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Sunday, 23 September 2018

Saint Petersburg and off to Budapest

The only thing more boring than sitting in transit at an airport is having your body transformed into a solid object, such as a wall.  Then simply existing in the form of that wall for millions and millions of years, undecaying, just being there, not even able to perceive, but just existing.  There really is no gradient scale between those two points.

I am currently at Helsinki airport on the way to Budapest, Hungary.  Getting out of Russia actually took longer than entering.  It wasn't particularly exciting, but passports get checked about five times, names compared to boarding passes each time just to make sure.  Then in Finland, another round of security screening and passport checks just to transfer!  Also AU$5.5 for a bottle of water here!

Enough whinging though and onto my time in Saint Petersburg.  One thing I've noticed about both Moscow and Saint Petersburg is that as impressive as the cities themselves are, going from the airport to the city centre, you pretty much jump from endless grey apartment buildings and little else, to vibrant, modern cities quite suddenly.  Maybe it's just the route we took, but there doesn't seem to be much in the way of suburbs around either city, you either live in the city centre, or basically in a large, grey apartment building.  This article expands on that a bit.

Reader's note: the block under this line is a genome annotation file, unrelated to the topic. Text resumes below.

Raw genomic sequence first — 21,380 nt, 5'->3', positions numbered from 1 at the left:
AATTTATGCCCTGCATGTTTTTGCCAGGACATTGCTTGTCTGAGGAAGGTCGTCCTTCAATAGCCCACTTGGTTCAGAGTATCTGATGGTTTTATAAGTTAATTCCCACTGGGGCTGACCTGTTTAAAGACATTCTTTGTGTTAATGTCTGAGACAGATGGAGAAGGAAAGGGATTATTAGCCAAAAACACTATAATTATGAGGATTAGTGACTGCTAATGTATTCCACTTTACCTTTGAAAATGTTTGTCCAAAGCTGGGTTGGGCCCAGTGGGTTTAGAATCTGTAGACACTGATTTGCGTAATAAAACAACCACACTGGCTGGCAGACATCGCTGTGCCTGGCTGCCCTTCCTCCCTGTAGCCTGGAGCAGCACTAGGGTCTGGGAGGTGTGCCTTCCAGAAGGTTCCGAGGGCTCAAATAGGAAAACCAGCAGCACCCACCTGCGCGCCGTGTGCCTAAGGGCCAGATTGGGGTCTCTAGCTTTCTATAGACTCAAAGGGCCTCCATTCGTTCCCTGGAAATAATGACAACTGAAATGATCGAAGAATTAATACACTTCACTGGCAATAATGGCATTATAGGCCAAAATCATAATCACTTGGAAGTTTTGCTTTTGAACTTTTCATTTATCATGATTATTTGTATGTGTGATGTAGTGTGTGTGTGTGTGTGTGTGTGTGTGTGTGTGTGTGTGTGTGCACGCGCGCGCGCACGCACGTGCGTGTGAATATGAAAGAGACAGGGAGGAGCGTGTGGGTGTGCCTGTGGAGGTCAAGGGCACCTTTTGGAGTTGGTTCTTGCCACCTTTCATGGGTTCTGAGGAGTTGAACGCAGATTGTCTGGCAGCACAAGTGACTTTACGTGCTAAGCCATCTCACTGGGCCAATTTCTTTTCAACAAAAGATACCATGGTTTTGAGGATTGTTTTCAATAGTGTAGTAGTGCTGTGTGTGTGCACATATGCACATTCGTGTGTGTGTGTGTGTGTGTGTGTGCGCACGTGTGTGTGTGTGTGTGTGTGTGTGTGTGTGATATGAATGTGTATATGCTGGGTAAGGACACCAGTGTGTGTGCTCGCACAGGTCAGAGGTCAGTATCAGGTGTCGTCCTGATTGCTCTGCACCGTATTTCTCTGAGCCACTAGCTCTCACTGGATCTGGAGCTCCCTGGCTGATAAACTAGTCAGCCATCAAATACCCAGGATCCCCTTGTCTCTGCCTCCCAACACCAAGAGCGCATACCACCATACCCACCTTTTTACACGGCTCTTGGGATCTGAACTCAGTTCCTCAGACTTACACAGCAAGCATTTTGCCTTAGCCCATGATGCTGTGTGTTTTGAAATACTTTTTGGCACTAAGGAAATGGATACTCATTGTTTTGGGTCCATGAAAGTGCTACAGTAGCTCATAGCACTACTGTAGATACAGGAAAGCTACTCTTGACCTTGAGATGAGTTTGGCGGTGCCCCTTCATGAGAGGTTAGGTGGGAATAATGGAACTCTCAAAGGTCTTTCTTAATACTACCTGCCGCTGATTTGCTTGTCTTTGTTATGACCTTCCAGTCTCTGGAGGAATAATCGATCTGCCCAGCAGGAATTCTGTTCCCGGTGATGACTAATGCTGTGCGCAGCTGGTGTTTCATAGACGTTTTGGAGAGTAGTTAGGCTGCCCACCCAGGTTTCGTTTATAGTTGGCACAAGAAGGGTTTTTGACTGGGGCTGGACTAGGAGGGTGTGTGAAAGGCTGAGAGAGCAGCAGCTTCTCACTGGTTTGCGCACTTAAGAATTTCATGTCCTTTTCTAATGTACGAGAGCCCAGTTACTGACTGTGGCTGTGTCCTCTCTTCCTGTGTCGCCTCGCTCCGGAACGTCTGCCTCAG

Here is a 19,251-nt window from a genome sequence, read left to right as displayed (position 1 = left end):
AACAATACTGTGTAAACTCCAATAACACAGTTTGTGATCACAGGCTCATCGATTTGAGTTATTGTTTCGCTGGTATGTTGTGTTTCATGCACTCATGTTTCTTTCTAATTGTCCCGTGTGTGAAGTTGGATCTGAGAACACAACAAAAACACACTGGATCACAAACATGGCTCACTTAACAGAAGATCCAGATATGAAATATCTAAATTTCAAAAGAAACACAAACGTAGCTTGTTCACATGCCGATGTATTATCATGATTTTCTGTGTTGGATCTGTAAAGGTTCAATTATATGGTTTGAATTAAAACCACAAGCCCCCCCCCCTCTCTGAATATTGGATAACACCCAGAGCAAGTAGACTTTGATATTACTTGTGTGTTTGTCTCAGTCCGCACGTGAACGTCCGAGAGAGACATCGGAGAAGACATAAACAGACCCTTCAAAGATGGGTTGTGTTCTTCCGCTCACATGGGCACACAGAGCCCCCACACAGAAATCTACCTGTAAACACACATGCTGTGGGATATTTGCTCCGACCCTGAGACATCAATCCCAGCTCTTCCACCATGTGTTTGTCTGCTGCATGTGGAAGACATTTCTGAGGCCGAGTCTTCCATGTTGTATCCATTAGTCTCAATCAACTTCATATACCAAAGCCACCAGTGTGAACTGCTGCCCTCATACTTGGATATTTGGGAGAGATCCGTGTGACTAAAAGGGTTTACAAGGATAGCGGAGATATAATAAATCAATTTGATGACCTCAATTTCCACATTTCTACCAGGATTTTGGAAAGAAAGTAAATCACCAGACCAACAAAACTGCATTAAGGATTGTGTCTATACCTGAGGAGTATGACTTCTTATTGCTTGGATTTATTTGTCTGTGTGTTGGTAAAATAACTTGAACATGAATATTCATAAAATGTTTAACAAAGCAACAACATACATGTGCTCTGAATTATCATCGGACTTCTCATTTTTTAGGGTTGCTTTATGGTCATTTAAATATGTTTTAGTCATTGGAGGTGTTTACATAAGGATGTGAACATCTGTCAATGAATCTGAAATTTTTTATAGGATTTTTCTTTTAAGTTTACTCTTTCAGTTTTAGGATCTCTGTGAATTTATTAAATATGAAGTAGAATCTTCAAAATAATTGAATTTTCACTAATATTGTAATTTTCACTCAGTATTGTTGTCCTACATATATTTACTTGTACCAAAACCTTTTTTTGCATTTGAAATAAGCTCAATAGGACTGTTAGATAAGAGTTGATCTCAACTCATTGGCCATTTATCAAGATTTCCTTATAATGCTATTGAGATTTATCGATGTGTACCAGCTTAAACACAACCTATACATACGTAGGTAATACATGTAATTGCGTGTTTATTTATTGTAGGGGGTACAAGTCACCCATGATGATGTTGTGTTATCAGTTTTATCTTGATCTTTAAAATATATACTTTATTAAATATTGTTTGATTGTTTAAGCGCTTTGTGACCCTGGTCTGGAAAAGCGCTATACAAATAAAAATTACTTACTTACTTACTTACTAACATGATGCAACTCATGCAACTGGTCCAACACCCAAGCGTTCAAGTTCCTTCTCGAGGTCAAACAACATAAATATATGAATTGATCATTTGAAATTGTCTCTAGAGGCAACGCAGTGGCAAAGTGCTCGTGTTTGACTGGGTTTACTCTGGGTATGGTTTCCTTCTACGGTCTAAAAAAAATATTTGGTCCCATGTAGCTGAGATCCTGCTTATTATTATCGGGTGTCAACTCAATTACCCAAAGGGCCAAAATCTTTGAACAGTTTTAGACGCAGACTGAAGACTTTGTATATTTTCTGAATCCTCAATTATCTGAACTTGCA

Traffic is also terrible in both cities, though the public transport in Moscow in particular outdoes most cities of the world.

Once arriving, the first thing I noticed about Saint Petersburg, me being me, is they seem to have a thing for fancy bathrooms...


Someone clearly needs to combine Japanese toilet technology with Russian bathroom interior decoration to make the ultimate throne room!

And the RT (Russia Today) advertising definitely permeates the tourist areas, from the airport to tourist buses.

Saint Petersburg though is a very different city to Moscow.  It is quite true that it is even more impressive, with amazing buildings around every corner, and a bustling nightlife, but it is also a lot more tourist oriented and some of the dodgy things I'd expected in Moscow proved to be true in Saint Petersburg.  Taxi scam attempt right out the terminal, gypsy kids trying to pick pockets on the streets and a guy who came up to me on the street, pulled a sharp dagger out of his jacket and offered it to me saying "Good price."

Was an interesting way to go about things for him, as it's totally weird to take out a dagger standing a foot away from someone on the street, but I get the impression if I paid he actually may have given it to me.  It probably works on some tourists, but he didn't seem like he actually wanted trouble so I just told him no indifferently and after trying to convince me briefly he started offering me other trinkets for sale and eventually just shook my hand and left.

So I managed to get a pervy experience on a Japanese train and a knifey experience outside a laundromat in Russia.  I feel those count as key achievements for a trip to those respective countries!

Despite the need for a bit more care when going around in Saint Petersburg, it certainly is quite a place!  Nightlife is lively and entertaining, and streets that look like dead alleys during the day, fill with thousands of people and busy restaurants (closed and hidden away during the day) at night.